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Halloween Extremes Across the U.S.

By Climate Central

Halloween weather can vary dramatically from year-to-year, but it’s important to consider how the long-term trends may affect trick-or-treating. This week, we cover both angles, examining Halloween extremes and October average temperatures across the U.S.


Climate extremes in these U.S. cities

October is known for its drastic temperature swings. This year, October began with a warm spell in the eastern U.S. and a cold spell in the West, only to show the opposite pattern two weeks later. On Halloween, the record high and record low temperatures for an individual city differ by an average of 60 degrees, and as much as 87°F in Abilene, Texas. National records range from 101°F in Palm Springs to -27°F in Fairbanks. With this variability, planning the right costume has always been a challenge.

But because of climate change, Octobers are warming in much of the country. Of the 244 cities analyzed, 82 percent have warmed at least 1°F in the last half-century, while only 2 percent have cooled 1°F or more. The Southwest is warming the most, with trends above 5°F in El Paso, Tucson, Las Vegas, Phoenix, and Las Cruces. These trends match our recent analyses on average fall temperatures, as well as average fall minimums. The warming can lengthen the allergy season, harm peak foliage, and allow disease-carrying insects to remain active.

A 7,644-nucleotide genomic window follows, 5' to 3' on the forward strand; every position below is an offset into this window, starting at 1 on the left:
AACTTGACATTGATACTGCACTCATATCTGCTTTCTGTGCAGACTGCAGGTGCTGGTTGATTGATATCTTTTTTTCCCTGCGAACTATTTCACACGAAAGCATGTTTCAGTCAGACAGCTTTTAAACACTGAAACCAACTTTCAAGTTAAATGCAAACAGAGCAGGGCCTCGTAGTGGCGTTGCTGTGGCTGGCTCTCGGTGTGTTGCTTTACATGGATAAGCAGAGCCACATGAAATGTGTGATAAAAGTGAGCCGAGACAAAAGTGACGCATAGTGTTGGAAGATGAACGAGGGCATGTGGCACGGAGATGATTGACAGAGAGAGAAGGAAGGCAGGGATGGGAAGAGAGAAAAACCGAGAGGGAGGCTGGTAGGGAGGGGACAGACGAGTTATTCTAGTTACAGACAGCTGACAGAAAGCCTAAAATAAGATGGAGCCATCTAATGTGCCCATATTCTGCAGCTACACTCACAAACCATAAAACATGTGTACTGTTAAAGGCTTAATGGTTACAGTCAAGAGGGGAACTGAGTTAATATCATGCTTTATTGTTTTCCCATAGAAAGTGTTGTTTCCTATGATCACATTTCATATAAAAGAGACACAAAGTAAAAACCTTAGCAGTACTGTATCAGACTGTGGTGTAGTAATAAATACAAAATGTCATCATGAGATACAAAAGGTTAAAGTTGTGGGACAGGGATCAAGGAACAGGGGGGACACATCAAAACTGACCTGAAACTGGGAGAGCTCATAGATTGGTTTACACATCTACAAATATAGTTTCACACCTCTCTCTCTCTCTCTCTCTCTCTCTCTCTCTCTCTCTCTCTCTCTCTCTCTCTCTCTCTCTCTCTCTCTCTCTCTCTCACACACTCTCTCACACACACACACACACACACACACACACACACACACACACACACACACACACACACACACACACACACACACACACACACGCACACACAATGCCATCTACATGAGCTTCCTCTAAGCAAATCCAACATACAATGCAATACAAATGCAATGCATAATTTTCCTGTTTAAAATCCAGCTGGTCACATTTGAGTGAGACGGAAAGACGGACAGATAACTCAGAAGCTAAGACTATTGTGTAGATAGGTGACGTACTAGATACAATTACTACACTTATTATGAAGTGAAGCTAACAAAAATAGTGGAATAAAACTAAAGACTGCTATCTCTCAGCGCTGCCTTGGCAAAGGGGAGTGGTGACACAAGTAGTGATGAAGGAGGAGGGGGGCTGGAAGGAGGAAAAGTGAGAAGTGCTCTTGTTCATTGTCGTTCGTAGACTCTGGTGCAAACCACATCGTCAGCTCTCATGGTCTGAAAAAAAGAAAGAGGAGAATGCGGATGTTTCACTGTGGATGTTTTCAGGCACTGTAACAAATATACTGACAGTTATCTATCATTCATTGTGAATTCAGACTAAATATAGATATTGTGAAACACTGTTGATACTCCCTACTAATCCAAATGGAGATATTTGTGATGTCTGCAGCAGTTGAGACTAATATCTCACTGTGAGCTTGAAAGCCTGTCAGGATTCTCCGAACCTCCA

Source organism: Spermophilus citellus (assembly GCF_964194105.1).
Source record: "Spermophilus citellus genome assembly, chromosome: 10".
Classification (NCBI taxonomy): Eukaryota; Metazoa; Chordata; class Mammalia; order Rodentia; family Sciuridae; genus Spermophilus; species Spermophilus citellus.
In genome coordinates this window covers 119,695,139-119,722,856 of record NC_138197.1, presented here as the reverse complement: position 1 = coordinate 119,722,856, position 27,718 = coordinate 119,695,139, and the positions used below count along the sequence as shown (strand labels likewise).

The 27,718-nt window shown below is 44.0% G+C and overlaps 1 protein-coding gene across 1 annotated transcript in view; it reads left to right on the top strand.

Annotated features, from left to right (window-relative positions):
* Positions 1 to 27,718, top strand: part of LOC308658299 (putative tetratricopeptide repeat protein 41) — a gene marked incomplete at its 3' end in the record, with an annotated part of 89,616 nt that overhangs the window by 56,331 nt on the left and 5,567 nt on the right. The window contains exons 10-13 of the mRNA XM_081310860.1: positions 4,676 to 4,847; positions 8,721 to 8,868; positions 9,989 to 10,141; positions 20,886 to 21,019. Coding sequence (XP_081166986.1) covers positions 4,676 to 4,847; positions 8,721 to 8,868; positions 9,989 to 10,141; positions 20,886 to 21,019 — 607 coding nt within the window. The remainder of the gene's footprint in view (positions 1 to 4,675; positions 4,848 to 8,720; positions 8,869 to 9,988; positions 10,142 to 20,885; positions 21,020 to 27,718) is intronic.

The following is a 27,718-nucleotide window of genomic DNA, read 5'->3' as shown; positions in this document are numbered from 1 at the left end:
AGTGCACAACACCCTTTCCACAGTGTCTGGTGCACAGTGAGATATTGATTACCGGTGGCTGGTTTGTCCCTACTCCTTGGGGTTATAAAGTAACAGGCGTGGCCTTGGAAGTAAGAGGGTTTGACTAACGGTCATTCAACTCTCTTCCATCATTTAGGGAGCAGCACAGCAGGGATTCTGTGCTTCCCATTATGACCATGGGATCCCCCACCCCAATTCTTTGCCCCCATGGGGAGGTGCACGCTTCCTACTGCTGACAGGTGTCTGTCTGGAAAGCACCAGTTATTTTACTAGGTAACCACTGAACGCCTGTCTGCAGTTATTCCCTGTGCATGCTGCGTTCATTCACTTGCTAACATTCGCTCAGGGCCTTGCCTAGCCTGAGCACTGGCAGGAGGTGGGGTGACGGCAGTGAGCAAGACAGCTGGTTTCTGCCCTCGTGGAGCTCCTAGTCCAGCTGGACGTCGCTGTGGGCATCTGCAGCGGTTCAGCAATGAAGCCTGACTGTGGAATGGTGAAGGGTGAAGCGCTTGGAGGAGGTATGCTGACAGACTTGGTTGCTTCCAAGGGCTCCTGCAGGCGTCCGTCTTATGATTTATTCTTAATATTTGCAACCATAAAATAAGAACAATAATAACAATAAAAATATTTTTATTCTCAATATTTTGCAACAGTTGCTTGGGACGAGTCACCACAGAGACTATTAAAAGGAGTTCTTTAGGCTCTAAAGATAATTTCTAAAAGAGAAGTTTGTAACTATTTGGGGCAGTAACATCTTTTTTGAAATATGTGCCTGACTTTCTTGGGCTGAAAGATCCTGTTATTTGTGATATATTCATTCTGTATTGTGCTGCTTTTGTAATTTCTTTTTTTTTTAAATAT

Climate change has scary consequences for trick-or-treaters, too. Supplies of chocolate, the backbone of Halloween, are at risk from rising temperatures and changing rainfall patterns. Areas of West Africa, which support a majority of the world’s cacao trees, could lose up to 40 percent of their suitable land by 2050. Pumpkin harvests can also suffer from heavy rain, which is getting heavier as the climate warms. In 2015, record rains in Illinois (which produces over 90 percent of the country’s processed pumpkins) reduced pumpkin yields by over 50 percent. Even the nation’s costume industry, which generates over $2 billion each year, could be affected. With warmer evenings, trick-or-treaters may be more reluctant to step into those toasty Darth Vader suits.

Methodology: Halloween temperature extremes and October temperature trends are calculated using data from the Applied Climate Information System. Extremes are given for each station’s entire period of record, while trends begin in 1970 for consistency between stations. Displayed trend lines are based on a mathematical linear regression.